Bitcoin prices jump 10% following US$100,000,000 Tether print run
Tether is a so-far inextricable part of the cryptocurrency markets, so it's well worth knowing how it works.
There's never a dull moment with Tether, especially now that it has printed off a cool US$100 million. It's reasonable to assume that this will impact Bitcoin prices. The printing run is almost certainly related to the recent Bitcoin price rise and is most likely related to Bitcoin rising back from under $10,000.
The Tether printing press has naturally been quite busy lately, but printing runs of $100 million all at once are quite uncommon. Here's what happened last time Tether printed off as much as $100 million in one go.
Most zoologists agree that this is very bull-like behaviour.
Wait, is this price manipulation? How does Tether actually work?
Tether (USDT) is a collateralised stablecoin cryptocurrency. Its price floats, but it's theoretically backed by real money and each Tether is supposedly redeemable for US$1. This is why its price hangs around the $1 mark. The idea is that when big money folks want to buy a lot of crypto, they go to Tether and buy a lot of USDT with fiat currency.
Now, Tether has long been at the centre of price manipulation allegations for two main reasons.
- There's an undeniable mathematical correlation between Bitcoin price rises and Tether printing runs. After doing a lot of in-depth analysis, mathematicians have agreed that this is deeply mathematically suspicious.
- For a long time, Tether's behaviour in the face of these allegations was frankly just ridiculously suspicious.
After putting these two considerations together, a lot of people decided that Tether was just printing fake money in order to pump Bitcoin prices. In other words, there actually weren't any big money folks visiting Tether, and that it was just controlling the Bitcoin markets by printing and dumping USDT whenever it felt like it.
That would very much be price manipulation.
But that's also not what's happening.
Authorities had no intention of letting such rampant weirdness go unaddressed, and in April 2019, it was revealed that the New York Attorney General's Office had been investigating Tether and the affiliated Bitfinex cryptocurrency exchange.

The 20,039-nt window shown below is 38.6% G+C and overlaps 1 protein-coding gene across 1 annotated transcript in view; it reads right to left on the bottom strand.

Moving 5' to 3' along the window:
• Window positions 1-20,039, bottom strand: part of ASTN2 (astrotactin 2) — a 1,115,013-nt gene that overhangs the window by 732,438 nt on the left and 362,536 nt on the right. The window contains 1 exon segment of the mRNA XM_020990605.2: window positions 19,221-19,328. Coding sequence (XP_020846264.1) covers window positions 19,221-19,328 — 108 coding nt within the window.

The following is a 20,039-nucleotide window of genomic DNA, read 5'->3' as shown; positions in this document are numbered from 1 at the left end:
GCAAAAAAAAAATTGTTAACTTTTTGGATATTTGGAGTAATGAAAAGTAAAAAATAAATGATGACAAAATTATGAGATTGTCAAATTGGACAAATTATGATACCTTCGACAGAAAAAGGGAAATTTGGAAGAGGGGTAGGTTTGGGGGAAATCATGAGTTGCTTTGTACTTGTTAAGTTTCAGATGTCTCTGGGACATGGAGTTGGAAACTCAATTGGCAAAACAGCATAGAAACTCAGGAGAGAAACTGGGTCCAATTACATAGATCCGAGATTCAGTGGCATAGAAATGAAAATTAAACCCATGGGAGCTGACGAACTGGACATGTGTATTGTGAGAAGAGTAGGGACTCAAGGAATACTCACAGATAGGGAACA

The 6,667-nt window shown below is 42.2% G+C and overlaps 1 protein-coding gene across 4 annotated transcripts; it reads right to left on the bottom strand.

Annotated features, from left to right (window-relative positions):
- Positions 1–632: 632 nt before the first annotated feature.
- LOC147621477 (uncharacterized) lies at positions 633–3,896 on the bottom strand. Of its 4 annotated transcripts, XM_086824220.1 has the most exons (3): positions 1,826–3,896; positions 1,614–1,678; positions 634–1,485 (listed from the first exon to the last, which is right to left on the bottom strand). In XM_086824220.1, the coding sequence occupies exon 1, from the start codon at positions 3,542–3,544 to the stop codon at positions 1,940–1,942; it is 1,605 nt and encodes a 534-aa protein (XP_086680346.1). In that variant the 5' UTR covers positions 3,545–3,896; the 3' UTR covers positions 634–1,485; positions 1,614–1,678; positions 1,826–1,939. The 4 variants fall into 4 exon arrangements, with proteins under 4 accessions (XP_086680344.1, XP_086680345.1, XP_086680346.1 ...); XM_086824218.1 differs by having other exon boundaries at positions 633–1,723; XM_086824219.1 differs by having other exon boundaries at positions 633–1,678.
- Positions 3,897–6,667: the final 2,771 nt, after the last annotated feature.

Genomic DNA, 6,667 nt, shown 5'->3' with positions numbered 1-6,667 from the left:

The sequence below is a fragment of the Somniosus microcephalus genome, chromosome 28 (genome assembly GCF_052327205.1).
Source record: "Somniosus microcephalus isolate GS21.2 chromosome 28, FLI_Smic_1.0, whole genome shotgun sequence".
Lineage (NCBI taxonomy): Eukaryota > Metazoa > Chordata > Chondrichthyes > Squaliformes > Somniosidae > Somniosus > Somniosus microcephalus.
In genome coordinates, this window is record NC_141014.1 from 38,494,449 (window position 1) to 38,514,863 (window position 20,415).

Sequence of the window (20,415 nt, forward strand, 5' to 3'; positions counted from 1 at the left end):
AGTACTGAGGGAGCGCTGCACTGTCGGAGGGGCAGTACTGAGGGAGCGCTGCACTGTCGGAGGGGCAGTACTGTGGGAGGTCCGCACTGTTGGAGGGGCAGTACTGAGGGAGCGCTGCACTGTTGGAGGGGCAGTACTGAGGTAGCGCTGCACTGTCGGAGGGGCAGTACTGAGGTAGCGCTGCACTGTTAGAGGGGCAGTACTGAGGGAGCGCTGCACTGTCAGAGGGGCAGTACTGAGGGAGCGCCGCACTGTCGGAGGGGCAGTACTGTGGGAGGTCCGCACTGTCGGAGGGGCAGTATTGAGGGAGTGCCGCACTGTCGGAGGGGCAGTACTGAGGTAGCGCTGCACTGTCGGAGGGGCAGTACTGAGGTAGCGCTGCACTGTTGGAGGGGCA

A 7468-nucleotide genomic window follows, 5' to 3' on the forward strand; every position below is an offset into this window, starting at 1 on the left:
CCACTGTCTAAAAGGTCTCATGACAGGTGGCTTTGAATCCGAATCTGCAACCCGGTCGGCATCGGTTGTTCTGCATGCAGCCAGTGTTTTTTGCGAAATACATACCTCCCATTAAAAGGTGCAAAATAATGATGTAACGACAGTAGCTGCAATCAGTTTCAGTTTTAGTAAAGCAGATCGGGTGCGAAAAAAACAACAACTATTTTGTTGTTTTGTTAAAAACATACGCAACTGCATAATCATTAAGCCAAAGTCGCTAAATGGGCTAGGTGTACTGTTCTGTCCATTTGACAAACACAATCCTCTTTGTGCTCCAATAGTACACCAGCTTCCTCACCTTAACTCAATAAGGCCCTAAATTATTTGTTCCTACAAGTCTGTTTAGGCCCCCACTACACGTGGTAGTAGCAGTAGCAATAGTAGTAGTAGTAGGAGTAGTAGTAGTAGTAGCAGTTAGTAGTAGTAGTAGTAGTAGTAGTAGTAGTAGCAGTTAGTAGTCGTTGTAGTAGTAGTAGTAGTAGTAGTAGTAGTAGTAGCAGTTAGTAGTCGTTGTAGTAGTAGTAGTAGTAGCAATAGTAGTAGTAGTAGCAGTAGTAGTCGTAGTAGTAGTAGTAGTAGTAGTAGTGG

Tether's reserves were naturally a large focus of the investigation. But in a fairly surprising turn of events, one of the things the investigation turned up was that, minus some relatively honest mishaps, Tether was actually fully backed. In other words, big money folks actually are visiting Tether and handing over giant wads of fiat in exchange for USDT.
So that's what's happening here.
What it all means
Whenever Tether fires up the printing press, it means it's helping fulfill big money demand for cryptocurrency – usually Bitcoin. That we have such large Tether printing runs going now means there's a lot of buyer interest.
This can result in Bitcoin price rises, in part because people trade on Tether activity as a market indicator and in part because buying simply makes prices rise. It's not price manipulation – it's a loosely-regulated low-liquidity market at its finest.
The Tether printing press actually batches orders, so you can't say for sure that each printing run is or isn't an individual buyer or multiple buyers. As such, the best way to interpret the size and frequency of Tether's print runs is probably as an ongoing gauge of whether more money is flowing into or out of crypto.
Conveniently, because of its floating peg around $1 each, you can just use the Tether market cap for an easy sense of how much traffic there is between the fiat and crypto worlds in general. As a rule of thumb, when the USDT market cap goes up, it means more money is flowing from fiat to crypto. When the USDT market cap drops, it means more money is flowing from crypto to fiat.
It's a bit rough because USDT prices float, Tether isn't the only stablecoin in town and there are other factors in play here, but its correlation with Bitcoin price moves says it's a decent enough indicator.
Here's a lightly editorialised look at the last 12 months of BTC prices (gold) next to USDT market cap (green).
Which way is Bitcoin going next?
No one knows for sure which way Bitcoin prices are going next, but Tether's activity might provide a hint for anyone who's trying to guess whether the recent pullback from $14,000 is the start of a crash or whether it's just a temporary readjustment.
Right now, Tether is loudly suggesting that there are more rises to come.